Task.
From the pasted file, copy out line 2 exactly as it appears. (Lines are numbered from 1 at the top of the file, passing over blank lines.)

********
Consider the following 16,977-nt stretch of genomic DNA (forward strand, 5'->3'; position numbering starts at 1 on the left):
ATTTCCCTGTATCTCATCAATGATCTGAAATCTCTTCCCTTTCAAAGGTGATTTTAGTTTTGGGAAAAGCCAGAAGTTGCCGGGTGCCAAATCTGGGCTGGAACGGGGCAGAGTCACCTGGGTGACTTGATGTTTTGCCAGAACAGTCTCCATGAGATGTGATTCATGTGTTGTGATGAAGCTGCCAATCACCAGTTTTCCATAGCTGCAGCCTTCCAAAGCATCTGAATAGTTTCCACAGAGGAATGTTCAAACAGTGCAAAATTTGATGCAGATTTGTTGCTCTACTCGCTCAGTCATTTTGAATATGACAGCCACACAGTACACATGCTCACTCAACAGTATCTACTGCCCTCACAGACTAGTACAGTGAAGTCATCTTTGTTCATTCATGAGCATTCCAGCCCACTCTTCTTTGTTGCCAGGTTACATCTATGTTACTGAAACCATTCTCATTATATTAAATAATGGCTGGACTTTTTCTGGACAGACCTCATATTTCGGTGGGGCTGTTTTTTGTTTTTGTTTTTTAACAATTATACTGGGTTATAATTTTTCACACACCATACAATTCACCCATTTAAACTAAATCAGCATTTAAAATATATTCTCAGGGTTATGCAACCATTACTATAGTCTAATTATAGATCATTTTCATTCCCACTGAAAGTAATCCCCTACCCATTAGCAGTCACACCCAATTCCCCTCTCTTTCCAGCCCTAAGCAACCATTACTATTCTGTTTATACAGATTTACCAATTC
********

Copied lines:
ATTTCCCTGTATCTCATCAATGATCTGAAATCTCTTCCCTTTCAAAGGTGATTTTAGTTTTGGGAAAAGCCAGAAGTTGCCGGGTGCCAAATCTGGGCTGGAACGGGGCAGAGTCACCTGGGTGACTTGATGTTTTGCCAGAACAGTCTCCATGAGATGTGATTCATGTGTTGTGATGAAGCTGCCAATCACCAGTTTTCCATAGCTGCAGCCTTCCAAAGCATCTGAATAGTTTCCACAGAGGAATGTTCAAACAGTGCAAAATTTGATGCAGATTTGTTGCTCTACTCGCTCAGTCATTTTGAATATGACAGCCACACAGTACACATGCTCACTCAACAGTATCTACTGCCCTCACAGACTAGTACAGTGAAGTCATCTTTGTTCATTCATGAGCATTCCAGCCCACTCTTCTTTGTTGCCAGGTTACATCTATGTTACTGAAACCATTCTCATTATATTAAATAATGGCTGGACTTTTTCTGGACAGACCTCATATTTCGGTGGGGCTGTTTTTTGTTTTTGTTTTTTAACAATTATACTGGGTTATAATTTTTCACACACCATACAATTCACCCATTTAAACTAAATCAGCATTTAAAATATATTCTCAGGGTTATGCAACCATTACTATAGTCTAATTATAGATCATTTTCATTCCCACTGAAAGTAATCCCCTACCCATTAGCAGTCACACCCAATTCCCCTCTCTTTCCAGCCCTAAGCAACCATTACTATTCTGTTTATACAGATTTACCAATTC